Chao Wei won in the student category and will receive a prize of $5,000. In addition, the School of Architecture graduate program will also receive $5,000. Wei’s submission to the committee was his capstone research project, “Alterable Wall: Speculate the Future of Brick Wall System,” presented at Syracuse Architecture at the conclusion of the fall 2017 semester. Assistant Professor Daekwon Park was Chao Wei’s advisor in the MS program.
Watch this YouTube to learn more about how “Alterable Brick Wall” offers dynamic design possibilities for masonry and how rotating bricks could usher a new wave of dynamic masonry design, allowing building facades to move and adapt to meet real-time conditions and sustainability needs.
Overall, three transformative proposals were selected as winners of the masonry competition, including entries submitted by architects, engineers, students, academics, and firms across the U.S. and Canada.
“The word ‘innovation’ is so powerful, and we see that with our winners,” said Carlos Jiménez, Principal and Lead Designer, Carlos Jiménez Studio and juror for the competition. “We have architects dreaming about colonizing Mars, academics innovating to improve a historical architectural form, and a student using his imagination in a lab to make movable bricks.”
Along with Jiménez, the competition jury was comprised of renowned architects and leaders in the masonry industry: Stephen T. Ayers, FAIA, CCM, LEED AP, Architect of the Capitol; James Boland, President of IUBAC & IMI Co-Chair; Stephen V. DeSimone, PE, LEED AP, President/Chief Executive of DeSimone Consulting Engineers; Alan Feltoon, AIA, AICP, Senior Director of Business Development at Michael Graves Architecture & Design; and Michael Schmerbeck, President of Back Brook Masonry & IMI Co-Chair.
Winners were announced on March 6, 2018 at an awards ceremony hosted by IMI and the International Union of Bricklayers and Allied Craftworkers (IUBAC) in Miami, Florida.
Alterable Wall Explores Dynamic New Possibilities for Brick Construction
Rotating bricks could usher a new wave of dynamic masonry design, allowing building facades to move and adapt to meet real-time conditions and sustainability needs.
Chao Wei explores this concept with an alterable wall made of custom-shaped bricks. The units, cast from a CNC-fabricated mold, are designed to both interlock and pivot, creating vents that can be opened and closed to allow air and light to enter. In doing so, the project uses passive design strategies that can improve interior conditions while saving energy.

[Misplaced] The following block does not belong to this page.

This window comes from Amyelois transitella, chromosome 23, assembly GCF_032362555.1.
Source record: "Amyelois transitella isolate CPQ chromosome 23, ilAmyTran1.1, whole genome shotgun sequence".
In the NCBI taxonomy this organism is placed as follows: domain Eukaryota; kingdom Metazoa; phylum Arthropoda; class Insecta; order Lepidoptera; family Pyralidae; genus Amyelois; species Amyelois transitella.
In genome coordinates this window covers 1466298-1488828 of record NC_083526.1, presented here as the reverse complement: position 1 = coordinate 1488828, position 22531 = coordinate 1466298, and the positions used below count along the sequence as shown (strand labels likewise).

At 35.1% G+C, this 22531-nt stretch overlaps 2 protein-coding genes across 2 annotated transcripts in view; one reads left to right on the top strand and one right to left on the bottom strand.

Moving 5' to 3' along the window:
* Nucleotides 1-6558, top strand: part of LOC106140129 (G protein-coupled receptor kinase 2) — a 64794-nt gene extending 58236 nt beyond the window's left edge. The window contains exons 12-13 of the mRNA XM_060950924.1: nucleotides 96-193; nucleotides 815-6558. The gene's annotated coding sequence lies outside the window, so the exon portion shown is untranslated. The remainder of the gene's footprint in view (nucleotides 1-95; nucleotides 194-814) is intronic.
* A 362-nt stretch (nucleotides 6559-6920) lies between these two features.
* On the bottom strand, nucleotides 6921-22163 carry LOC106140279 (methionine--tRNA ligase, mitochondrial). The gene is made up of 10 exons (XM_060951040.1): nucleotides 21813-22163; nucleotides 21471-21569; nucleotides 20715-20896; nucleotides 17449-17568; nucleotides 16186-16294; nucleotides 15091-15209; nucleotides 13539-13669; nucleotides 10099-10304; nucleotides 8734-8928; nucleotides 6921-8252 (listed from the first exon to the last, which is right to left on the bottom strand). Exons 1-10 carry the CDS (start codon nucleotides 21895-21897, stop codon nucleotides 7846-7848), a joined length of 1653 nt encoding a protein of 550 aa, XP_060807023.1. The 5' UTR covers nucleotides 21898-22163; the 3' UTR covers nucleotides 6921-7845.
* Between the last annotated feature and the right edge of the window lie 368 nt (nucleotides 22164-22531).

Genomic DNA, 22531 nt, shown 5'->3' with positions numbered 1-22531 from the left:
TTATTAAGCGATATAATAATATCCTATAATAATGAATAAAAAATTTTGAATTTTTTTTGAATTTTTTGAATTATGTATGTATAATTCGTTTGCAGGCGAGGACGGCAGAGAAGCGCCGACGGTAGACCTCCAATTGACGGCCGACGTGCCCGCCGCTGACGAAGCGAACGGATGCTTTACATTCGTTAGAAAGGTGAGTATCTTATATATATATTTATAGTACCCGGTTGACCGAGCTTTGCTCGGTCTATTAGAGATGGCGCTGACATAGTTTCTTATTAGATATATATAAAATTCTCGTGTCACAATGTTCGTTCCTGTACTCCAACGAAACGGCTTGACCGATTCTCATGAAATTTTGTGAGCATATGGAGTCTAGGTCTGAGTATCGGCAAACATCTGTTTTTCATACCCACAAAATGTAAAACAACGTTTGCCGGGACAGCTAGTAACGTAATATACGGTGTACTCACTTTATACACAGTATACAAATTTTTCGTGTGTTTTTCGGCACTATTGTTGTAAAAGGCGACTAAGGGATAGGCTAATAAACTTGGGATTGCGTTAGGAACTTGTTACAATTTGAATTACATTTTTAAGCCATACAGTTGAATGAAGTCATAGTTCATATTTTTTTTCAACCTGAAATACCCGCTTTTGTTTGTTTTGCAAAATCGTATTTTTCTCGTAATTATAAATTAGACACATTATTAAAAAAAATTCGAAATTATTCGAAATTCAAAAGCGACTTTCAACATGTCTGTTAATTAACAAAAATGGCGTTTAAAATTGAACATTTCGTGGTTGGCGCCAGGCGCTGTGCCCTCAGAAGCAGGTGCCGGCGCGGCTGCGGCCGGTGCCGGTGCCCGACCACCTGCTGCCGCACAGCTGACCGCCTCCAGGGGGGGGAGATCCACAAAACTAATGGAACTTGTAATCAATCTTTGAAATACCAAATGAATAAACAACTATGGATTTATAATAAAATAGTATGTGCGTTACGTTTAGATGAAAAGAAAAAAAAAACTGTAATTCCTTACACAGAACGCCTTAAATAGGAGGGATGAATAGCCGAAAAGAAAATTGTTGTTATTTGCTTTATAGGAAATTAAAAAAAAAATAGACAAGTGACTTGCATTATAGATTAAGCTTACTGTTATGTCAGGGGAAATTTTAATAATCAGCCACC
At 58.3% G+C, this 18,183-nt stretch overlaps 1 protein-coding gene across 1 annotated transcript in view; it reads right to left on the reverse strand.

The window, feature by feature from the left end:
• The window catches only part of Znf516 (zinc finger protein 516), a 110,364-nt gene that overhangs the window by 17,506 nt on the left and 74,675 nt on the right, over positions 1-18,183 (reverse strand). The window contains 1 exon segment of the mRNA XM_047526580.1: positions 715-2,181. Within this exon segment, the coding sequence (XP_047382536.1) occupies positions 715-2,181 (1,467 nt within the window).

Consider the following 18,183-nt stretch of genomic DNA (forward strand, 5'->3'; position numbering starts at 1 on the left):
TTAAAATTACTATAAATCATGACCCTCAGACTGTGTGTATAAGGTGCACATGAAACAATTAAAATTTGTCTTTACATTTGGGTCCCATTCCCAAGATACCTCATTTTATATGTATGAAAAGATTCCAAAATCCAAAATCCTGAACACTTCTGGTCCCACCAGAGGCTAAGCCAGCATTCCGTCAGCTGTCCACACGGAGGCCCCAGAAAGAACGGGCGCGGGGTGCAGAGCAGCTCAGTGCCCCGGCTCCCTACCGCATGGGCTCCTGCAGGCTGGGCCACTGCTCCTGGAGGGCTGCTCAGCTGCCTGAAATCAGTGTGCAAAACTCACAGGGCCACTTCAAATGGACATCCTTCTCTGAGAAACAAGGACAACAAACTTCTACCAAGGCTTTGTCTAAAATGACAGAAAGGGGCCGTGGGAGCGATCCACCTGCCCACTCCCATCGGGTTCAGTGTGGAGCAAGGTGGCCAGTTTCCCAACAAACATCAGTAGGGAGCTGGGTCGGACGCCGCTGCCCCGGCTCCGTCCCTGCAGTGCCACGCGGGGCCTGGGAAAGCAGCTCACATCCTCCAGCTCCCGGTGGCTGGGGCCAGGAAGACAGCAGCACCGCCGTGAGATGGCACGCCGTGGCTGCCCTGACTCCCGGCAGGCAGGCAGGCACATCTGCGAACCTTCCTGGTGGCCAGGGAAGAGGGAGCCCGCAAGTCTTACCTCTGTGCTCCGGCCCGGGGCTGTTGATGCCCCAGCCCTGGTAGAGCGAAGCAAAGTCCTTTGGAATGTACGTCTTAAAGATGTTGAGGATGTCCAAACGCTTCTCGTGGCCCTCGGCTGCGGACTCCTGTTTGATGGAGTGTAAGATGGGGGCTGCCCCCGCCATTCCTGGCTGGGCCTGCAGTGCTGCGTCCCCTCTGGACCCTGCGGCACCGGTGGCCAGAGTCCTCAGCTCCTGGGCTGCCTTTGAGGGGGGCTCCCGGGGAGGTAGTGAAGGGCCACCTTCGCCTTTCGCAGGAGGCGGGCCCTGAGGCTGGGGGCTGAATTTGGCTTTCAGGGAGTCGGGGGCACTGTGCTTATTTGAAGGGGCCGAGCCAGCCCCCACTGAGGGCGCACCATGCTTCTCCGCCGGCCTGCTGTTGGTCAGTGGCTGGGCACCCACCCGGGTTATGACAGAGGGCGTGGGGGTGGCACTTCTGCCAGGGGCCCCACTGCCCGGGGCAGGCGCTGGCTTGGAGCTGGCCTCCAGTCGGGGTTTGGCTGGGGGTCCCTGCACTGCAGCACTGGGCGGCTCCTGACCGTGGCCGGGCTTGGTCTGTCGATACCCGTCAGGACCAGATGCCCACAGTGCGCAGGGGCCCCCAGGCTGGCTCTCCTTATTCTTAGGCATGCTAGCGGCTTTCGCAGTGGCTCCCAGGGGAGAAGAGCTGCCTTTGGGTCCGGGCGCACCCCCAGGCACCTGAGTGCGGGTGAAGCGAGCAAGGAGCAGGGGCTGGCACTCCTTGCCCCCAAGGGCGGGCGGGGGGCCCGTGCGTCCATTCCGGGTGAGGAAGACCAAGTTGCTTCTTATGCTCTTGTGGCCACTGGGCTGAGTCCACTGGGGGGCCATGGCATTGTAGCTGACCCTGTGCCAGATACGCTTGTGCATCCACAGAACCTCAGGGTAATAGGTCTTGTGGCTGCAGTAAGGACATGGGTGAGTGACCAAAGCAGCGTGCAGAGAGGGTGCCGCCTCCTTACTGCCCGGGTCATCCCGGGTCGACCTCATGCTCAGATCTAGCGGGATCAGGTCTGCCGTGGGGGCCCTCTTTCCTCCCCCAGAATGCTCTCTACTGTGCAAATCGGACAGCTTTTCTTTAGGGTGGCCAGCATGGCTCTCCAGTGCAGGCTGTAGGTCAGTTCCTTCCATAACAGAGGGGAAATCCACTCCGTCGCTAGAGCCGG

“Very few design competitions invite participants to focus on building materials and components,” said Wei. “Pursuing innovation lead me away from existing brick systems to create something new and unconventional. It really was a surprise to win. I’d like to thank Dr. Daekwon Park and the faculty at the Syracuse Architecture graduate program.”
“The simplicity of the system makes it cheap and feasible,” explains Wei in his project statement. “Meanwhile, the high thermal capacity of the bricks makes this system suitable for buildings in a dry, hot climate. Other applications include places where adjustable light and ventilation is needed.”
“This submission really caught my imagination,” said DeSimone. “It’s a living wall. The texture is so compelling that if you had it at street level, people could run their hands across it and it would change every day. It’s dynamic, and people don’t always think of masonry in that way.”
The idea of “living buildings” that allow occupants to react to their environment is a cornerstone of dynamic design.
Today’s design industry is interested in pushing the limits of kinetic walls and movable building facades, but often use metal, glass, or steel components. Wei’s project offers the opportunity to design kinetically with masonry, responding to designers’ and owners’ need for green, dynamic building solutions.
“Architects are so fascinated with mobility and movement,” said Jiménez. “When you consider innovation as a technique or material, the kinetic quality of this is so impressive, creating an unexpected application where masonry moves.”
The winners of the inaugural Joan B. Calambokidis Innovation in Masonry Competition represent just that: unexpected and new uses for masonry.
“We hope the winning concepts will inspire architects and engineers to think of masonry as a material that can create aesthetic, structural, and innovative buildings so that we can continue to grow the union masonry industry” said Boland. (Credit to International Masonry Institute)